Forces of Valor 80523 USAAF North American P-51D Mustang Fighter - 363rd Fighter Squadron, 357th Fighter Group "The Yoxford Boys", England, 1944 (1:32 Scale)
"Why should we have a navy at all? There are no enemies for it to fight except apparently the Army Air Force."
- General Carl Spaatz, Commander of the US 8th Army Air Force, after WWII
No other aircraft of WWII could fly as high, go as far, or fight as hard as the famed Mustang. Piloted by a record 281 Aces, this agile and ferocious dogfighter tallied more kills than any other Allied airplane. As the bombers of the Eighth Air Force fought their way deep into Hitler's Germany, it was the Mustang that cleared the skies of Luftwaffe fighters. The powerful Rolls-Royce Merlin engine gave the Mustang a speed of 445 mph. Re-styled with an aerodynamic bubble canopy for greater visibility, and outfitted with 6 fast-firing .50 caliber machine guns, the P-51 became the best fighter of the war.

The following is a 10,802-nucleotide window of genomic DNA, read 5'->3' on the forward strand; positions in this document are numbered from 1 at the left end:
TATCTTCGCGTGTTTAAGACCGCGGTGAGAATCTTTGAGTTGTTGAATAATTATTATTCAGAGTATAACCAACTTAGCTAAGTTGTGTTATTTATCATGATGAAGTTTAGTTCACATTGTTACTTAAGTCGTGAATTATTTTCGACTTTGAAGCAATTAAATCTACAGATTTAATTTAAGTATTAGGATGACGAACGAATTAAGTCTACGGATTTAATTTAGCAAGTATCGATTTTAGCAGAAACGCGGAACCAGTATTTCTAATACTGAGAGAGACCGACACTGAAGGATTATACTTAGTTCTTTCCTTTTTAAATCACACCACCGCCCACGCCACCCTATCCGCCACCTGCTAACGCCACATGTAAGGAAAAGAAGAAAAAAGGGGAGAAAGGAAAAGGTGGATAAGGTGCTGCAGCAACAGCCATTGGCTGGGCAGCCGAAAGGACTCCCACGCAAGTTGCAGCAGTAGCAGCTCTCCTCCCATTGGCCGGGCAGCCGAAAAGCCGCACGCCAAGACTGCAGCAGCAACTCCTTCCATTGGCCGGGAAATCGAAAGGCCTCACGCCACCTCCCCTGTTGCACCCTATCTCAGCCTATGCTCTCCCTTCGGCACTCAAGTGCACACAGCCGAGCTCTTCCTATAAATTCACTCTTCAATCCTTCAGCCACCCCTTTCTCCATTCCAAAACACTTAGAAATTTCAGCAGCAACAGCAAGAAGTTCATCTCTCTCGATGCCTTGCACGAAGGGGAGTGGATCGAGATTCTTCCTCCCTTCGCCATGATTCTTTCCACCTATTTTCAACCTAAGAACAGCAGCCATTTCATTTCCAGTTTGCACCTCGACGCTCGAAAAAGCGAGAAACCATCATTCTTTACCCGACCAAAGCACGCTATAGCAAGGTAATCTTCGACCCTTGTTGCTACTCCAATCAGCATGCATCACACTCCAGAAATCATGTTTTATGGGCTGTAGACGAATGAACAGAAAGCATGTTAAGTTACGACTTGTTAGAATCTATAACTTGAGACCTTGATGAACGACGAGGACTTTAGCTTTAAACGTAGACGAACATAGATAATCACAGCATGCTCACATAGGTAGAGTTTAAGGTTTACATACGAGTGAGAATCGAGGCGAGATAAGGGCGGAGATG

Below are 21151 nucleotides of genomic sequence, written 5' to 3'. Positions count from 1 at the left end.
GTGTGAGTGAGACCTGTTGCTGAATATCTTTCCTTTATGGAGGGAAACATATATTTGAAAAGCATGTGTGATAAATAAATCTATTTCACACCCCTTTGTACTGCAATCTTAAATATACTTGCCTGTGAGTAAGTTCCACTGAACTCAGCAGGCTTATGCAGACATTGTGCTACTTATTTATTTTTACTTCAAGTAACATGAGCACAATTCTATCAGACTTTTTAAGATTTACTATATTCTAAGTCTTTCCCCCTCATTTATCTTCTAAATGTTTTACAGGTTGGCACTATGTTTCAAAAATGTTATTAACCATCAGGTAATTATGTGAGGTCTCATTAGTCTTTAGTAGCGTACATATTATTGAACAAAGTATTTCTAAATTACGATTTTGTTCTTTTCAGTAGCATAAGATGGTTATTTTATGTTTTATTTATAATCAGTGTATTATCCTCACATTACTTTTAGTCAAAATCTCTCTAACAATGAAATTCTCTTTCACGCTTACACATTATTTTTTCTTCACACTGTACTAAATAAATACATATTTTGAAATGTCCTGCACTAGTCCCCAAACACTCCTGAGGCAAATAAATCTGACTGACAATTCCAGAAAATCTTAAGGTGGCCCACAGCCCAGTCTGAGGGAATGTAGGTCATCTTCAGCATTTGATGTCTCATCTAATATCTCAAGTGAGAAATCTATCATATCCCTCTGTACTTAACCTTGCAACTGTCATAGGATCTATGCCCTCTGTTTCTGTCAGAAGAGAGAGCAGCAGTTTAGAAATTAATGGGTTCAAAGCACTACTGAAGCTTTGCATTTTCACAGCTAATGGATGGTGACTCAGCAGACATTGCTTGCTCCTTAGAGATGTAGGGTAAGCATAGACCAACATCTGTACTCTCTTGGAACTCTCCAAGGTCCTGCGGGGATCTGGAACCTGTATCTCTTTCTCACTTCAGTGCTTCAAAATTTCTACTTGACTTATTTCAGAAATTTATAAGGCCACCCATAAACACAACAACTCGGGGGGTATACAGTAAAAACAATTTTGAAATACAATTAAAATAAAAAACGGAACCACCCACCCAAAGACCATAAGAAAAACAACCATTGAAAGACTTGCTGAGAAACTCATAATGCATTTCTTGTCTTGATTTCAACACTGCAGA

Pictured here is a 1:32 scale replica of a USAAF North American P-51D Mustang fighter that was attached to the 363rd Fighter Squadron, 357th Fighter Group, then deployed to England during 1944.
Wingspan: 11.5 inches
Length: 11 inches
Release Date: September 2008
Historical Account: "The Yoxford Boys" - The 357th Fighter Group was an air combat unit of the United States Army Air Forces during the Second World War. The 357th operated P-51 Mustang aircraft as part of the U.S. Eighth Air Force and its members were known unofficially as "The Yoxford Boys" after a village near their base. (Group tradition holds that the name was the invention of Lord Haw Haw in a broadcast greeting the night of its arrival at RAF Leiston.) Its victory totals in air-to-air combat are the most of any P-51 group in the Eighth Air Force and third among all groups fighting in Europe.
The 357th flew 313 combat missions between February 11th, 1944, and April 26th, 1945. It is officially credited by the U.S. Air Force with having destroyed 595.5 German airplanes in the air and 106.5 on the ground. The 357th existed as a USAAF unit only during World War II and its immediate aftermath. Its history, lineage and honors were bestowed on an Ohio Air National Guard group, but the Ohio ANG considers itself a direct descendant of the 357th FG.